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Warriors coach Mark Jackson says trading Monta Ellis 'helped change the culture'

The Warriors made a bold move to trade Monta Ellis for an injured Andrew Bogut last March, but the move has paid dividends for the franchise.

Jennifer Stewart-US PRESSWIRE

Golden State Warriors head coach Mark Jackson is happy the team traded Monta Ellis to the Milwaukee Bucks last March in a deal that brought Andrew Bogut to the Bay Area. There have been plenty of tangible benefits to the move for Golden State, but Jackson preferred to keep things simple when asked to reflect on the transaction, via Scott Howard-Cooper of, on Sulia:

"It helped change the culture. Obviously it was easier to pull the trigger because we knew what we had in Klay and it was time for him to be a starting two-guard. And he does everything right."

How did that trade change the culture? Jackson paused four seconds.

"It helped change the culture," he finally said.

Anything specific?

"You know."

Yeah, we know.

Klay Thompson and Monta Ellis are certainly in the news for different reasons these days. Thompson stole the show on Wednesday night when he scored a career-high 34 points, hit eight-of-nine three-point attempts and grabbed 14 rebounds to lead the Warriors to a Game 2 win over the Spurs. Ellis finished up his least efficient season (49.3 percent true shooting) since his rookie year (48.6 percent true shooting) and played even worse during the playoffs. He also reportedly got involved in a verbal altercation with Larry Sanders, who essentially called out Ellis and Brandon Jennings for selfish play.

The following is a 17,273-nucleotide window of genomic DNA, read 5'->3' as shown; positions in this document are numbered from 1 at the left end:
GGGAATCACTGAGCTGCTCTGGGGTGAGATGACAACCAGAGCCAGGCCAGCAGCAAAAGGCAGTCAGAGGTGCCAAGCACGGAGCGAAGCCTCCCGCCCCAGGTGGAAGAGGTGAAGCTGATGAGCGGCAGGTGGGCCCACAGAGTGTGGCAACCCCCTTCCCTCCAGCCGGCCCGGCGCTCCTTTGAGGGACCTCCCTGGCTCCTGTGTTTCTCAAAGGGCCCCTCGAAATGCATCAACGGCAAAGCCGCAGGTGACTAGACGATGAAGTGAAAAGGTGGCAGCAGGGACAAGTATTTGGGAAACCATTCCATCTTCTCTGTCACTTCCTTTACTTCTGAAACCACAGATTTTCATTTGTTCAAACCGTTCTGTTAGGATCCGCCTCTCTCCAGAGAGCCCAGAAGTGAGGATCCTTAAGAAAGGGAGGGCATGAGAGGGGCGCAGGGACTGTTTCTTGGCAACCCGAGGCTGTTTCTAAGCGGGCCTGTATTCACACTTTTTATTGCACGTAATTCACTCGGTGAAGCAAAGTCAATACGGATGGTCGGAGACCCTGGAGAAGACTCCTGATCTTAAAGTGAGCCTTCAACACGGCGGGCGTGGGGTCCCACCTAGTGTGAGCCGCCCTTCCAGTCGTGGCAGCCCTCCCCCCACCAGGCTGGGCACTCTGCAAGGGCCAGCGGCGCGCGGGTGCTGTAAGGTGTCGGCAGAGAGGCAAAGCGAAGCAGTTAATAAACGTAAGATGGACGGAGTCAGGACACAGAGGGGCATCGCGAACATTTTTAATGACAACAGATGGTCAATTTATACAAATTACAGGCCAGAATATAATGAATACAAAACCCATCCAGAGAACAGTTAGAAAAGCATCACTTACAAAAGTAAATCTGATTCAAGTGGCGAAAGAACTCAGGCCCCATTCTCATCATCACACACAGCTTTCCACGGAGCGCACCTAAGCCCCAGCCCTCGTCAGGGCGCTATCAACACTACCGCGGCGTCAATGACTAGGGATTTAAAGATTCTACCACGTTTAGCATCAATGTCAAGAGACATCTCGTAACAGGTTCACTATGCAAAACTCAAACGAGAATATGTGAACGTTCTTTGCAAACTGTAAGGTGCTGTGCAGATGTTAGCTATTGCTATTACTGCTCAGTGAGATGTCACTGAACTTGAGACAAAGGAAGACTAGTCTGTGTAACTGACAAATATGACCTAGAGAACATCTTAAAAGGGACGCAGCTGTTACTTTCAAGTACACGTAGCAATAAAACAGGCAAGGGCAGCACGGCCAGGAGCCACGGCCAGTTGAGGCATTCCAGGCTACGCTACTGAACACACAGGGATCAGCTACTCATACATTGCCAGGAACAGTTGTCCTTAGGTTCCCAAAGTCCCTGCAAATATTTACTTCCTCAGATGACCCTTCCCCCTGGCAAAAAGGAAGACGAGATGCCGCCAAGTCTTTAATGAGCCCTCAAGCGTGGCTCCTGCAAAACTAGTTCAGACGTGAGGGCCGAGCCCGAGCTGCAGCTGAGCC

Ellis played hard for the Bucks this season and is generally well-liked in the organization, so it's not as if he's a bad influence. However, his approach on the floor can be damaging. Monta's penchant for mid-range jump shots and low-percentage looks drag down the offensive efficiency of his teams, and replacing his production with a proficient three-point shooter like Thompson has helped Stephen Curry thrive this year. Furthermore, it has given Curry space to grow as the team's offensive leader, which was a concern when Ellis was still around.

Bogut has been a boon for the Warriors as well. The big man missed the end of last season as he recovered from ankle surgery, but that actually allowed the team to slip down in the draft lottery, retain its pick and select Harrison Barnes at No. 7 overall. Bogut returned this year to work through restrictions on the floor, and now he's impacting games on the defensive end in high-level playoff games against one of the NBA's top teams. Meanwhile, Ellis is busy deciding whether he will exercise his $11 million player option for the 2013-14 season.

It's hard to argue with Jackson's assessment. Things have changed for the better with the Warriors. Meanwhile, the Bucks will spend the summer searching for a new head coach and a new plan.

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